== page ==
Friday, November 22, 2013

Conflicting evidence

This one is a bit different because the conflicting evidence is on a single document.

Garraway, William and Sarah Burt marriage certificate 1887

The above marriage document from Marion County, Mississippi shows that W. A. Garraway and W. L. Simmons posted a marriage bond on 22 March 1887.  The bond was for the impending marriage  of W. A. Garraway and Sarah J. Burt.

On that same date a marriage license was issued to W. A. Garraway and Miss Sarah J. Simmons.  The certificate portion was not completed.

William A. Garraway married Sarah Jane Burt, daughter of Christopher Burt and Almeda Watts.  I have several records to support this, no problem there. 

The question is, why is she referred to as Miss Sarah J. Simmons?  Who was W. L. Simmons that posted her bond?  My first guess was that Sarah had married someone name Simmons before marrying William and that person died shortly after their marriage.  There are a couple of problems with this theory. Sarah was only 16 when she married William so there isn’t much room for another marriage in there and the Marion County Circuit Court clerk can’t find a previous marriage for Sarah, at least not in Marion County.  She is also identified as Miss which puts her in the first marriage category.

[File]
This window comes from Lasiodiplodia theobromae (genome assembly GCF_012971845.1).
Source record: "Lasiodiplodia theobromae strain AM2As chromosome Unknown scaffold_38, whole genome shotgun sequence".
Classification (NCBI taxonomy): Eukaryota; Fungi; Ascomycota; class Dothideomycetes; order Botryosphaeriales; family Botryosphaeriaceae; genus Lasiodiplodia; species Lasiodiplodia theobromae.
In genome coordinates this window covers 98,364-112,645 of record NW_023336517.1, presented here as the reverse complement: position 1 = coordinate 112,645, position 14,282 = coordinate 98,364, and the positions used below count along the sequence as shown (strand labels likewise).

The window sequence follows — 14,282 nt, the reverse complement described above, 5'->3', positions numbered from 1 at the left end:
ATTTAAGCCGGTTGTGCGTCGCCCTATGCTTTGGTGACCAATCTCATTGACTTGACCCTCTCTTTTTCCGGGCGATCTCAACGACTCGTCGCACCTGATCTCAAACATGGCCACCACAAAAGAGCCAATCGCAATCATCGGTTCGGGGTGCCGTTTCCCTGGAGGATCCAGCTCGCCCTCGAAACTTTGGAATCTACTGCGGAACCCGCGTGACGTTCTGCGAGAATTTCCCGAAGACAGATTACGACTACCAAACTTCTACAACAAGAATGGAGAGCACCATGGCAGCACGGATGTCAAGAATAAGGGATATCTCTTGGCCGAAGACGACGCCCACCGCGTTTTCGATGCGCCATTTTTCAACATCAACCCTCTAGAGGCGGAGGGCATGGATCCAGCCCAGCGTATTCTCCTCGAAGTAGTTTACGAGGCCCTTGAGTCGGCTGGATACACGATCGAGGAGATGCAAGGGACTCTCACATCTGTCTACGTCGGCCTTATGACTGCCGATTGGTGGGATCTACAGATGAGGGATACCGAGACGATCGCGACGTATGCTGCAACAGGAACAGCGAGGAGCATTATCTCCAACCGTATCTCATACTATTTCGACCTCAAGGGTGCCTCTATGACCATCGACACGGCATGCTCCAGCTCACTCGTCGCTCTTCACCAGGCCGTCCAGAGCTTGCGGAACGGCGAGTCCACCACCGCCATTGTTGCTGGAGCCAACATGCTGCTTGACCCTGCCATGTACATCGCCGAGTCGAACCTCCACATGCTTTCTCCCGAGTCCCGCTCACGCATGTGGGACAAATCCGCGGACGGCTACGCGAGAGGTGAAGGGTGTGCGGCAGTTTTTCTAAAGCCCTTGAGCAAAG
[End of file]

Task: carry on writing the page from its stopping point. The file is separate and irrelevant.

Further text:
The second theory is that it was a simple typo by the clerk.  The bondsman was W. L. Simmons and the clerk could have easily just wrote Simmons in as her surname.  That would be pretty careless though considering that the clerk had already written her name as Sarah J. Burt.  This leads us back to who was W. L. Simmons and why was he posting the bond?

Both of Sarah’s parents were dead by the time she married.  It wasn’t any of her brothers that posted the bond so how about a brother-in-law?  Older sister Serena married Colon J. Simmons.  Colon’s father was William Simmons.  (W. L.?).  One thing that leads me in this direction is that this particular William Simmons just might be the type to sign a marriage bond.  Why?  He was the sheriff.  He was a well-respected member of the community and a public servant.  The only thing is, I have never seen his name as W. L.  I have him as William Simmons or W. Simmons. 

I will be doing more research on this.  The whole point of this post is to tell you that when you have conflicting evidence you have to reconcile it.  I can’t just leave things they way they are.  I have to try and figure it out. 

Copyright © 2013 Michele Simmons Lewis

10 comments:

  1. As she was not an adult when her parents died, Michele, could Sarah have been a ward, and looked after by some guardian? Putting her surname down as Simmons may have simply been a clerical error based on the fact that W. L. Simmons was part of her adopted family.